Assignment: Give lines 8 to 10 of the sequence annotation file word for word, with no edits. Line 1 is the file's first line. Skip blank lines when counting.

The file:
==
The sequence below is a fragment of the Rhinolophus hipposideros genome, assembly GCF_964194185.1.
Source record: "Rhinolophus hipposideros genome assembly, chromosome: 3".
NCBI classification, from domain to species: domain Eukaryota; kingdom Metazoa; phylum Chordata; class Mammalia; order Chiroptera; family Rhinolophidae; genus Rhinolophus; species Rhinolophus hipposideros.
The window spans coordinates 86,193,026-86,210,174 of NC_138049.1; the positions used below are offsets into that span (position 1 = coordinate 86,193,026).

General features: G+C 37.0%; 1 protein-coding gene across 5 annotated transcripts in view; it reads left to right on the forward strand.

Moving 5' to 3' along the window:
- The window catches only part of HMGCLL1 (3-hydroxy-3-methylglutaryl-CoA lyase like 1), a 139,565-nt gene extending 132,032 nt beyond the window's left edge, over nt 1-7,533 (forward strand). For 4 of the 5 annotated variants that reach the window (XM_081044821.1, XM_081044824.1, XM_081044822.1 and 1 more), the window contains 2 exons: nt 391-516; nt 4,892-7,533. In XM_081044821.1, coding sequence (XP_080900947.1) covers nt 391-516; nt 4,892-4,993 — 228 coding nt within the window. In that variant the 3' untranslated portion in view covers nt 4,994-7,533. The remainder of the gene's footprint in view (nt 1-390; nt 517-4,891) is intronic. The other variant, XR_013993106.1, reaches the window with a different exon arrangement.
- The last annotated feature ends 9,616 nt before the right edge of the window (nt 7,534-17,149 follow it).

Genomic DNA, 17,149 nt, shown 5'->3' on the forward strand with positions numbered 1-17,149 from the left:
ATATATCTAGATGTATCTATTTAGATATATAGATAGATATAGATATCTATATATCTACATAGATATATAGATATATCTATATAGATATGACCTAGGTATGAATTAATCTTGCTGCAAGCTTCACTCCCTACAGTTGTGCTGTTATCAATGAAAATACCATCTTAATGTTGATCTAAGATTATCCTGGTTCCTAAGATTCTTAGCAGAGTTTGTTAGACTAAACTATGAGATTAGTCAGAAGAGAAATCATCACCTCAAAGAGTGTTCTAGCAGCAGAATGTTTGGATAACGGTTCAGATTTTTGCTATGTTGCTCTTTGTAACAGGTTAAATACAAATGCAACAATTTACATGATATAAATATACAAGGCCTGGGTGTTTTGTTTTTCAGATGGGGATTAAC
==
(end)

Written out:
- The last annotated feature ends 9,616 nt before the right edge of the window (nt 7,534-17,149 follow it).

Genomic DNA, 17,149 nt, shown 5'->3' on the forward strand with positions numbered 1-17,149 from the left:
ATATATCTAGATGTATCTATTTAGATATATAGATAGATATAGATATCTATATATCTACATAGATATATAGATATATCTATATAGATATGACCTAGGTATGAATTAATCTTGCTGCAAGCTTCACTCCCTACAGTTGTGCTGTTATCAATGAAAATACCATCTTAATGTTGATCTAAGATTATCCTGGTTCCTAAGATTCTTAGCAGAGTTTGTTAGACTAAACTATGAGATTAGTCAGAAGAGAAATCATCACCTCAAAGAGTGTTCTAGCAGCAGAATGTTTGGATAACGGTTCAGATTTTTGCTATGTTGCTCTTTGTAACAGGTTAAATACAAATGCAACAATTTACATGATATAAATATACAAGGCCTGGGTGTTTTGTTTTTCAGATGGGGATTAAC